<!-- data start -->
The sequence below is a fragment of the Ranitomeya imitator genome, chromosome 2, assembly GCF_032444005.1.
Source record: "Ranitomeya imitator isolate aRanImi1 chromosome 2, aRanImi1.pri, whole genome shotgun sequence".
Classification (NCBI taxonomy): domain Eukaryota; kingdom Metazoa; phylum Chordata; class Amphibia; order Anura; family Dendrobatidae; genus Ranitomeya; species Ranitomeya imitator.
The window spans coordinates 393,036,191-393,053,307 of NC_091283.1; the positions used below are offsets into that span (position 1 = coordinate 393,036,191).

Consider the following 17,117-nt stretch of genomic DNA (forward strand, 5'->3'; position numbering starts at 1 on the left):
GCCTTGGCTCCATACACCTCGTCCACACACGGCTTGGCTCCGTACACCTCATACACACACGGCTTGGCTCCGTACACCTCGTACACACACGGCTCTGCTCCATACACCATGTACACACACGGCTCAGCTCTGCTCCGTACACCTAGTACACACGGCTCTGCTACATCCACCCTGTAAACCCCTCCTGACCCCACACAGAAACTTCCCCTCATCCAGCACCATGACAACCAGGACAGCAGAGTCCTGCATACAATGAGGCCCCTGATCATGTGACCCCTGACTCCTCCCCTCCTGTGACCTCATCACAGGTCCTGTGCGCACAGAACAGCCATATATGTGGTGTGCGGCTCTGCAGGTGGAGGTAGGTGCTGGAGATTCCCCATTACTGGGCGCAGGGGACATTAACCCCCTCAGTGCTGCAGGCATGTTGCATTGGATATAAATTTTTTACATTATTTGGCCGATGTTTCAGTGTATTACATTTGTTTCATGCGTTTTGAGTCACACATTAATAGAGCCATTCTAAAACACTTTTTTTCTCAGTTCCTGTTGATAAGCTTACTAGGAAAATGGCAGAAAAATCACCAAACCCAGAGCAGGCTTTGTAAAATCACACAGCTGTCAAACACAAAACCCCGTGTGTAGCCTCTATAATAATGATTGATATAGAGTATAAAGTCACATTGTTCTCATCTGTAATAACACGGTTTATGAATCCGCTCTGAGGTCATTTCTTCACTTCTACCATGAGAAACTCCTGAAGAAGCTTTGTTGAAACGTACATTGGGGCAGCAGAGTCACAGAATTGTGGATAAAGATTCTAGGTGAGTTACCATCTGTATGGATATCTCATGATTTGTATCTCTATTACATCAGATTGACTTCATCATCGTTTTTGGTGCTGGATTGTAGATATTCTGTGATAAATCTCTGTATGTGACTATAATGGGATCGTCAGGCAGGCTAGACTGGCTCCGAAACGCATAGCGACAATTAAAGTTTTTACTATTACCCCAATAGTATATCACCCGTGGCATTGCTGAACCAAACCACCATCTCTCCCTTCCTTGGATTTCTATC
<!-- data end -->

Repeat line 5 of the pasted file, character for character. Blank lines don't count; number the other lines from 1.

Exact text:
Consider the following 17,117-nt stretch of genomic DNA (forward strand, 5'->3'; position numbering starts at 1 on the left):